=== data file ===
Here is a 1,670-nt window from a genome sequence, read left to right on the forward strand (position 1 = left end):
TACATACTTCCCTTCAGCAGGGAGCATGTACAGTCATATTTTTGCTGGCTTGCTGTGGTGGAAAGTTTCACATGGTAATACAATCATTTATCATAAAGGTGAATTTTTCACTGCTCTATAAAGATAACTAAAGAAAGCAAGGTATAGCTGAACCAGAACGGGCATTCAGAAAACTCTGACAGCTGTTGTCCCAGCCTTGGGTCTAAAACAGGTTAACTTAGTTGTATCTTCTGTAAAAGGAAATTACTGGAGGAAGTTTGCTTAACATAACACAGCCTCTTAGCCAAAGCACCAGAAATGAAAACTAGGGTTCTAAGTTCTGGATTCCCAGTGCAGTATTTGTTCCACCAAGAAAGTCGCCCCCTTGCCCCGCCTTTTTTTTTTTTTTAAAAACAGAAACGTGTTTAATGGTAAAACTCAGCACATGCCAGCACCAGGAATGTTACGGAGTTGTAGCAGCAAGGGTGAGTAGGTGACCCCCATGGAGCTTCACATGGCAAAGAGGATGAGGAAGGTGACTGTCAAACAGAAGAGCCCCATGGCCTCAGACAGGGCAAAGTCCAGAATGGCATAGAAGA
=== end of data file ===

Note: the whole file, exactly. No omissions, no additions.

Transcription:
Here is a 1,670-nt window from a genome sequence, read left to right on the forward strand (position 1 = left end):
TACATACTTCCCTTCAGCAGGGAGCATGTACAGTCATATTTTTGCTGGCTTGCTGTGGTGGAAAGTTTCACATGGTAATACAATCATTTATCATAAAGGTGAATTTTTCACTGCTCTATAAAGATAACTAAAGAAAGCAAGGTATAGCTGAACCAGAACGGGCATTCAGAAAACTCTGACAGCTGTTGTCCCAGCCTTGGGTCTAAAACAGGTTAACTTAGTTGTATCTTCTGTAAAAGGAAATTACTGGAGGAAGTTTGCTTAACATAACACAGCCTCTTAGCCAAAGCACCAGAAATGAAAACTAGGGTTCTAAGTTCTGGATTCCCAGTGCAGTATTTGTTCCACCAAGAAAGTCGCCCCCTTGCCCCGCCTTTTTTTTTTTTTTAAAAACAGAAACGTGTTTAATGGTAAAACTCAGCACATGCCAGCACCAGGAATGTTACGGAGTTGTAGCAGCAAGGGTGAGTAGGTGACCCCCATGGAGCTTCACATGGCAAAGAGGATGAGGAAGGTGACTGTCAAACAGAAGAGCCCCATGGCCTCAGACAGGGCAAAGTCCAGAATGGCATAGAAGA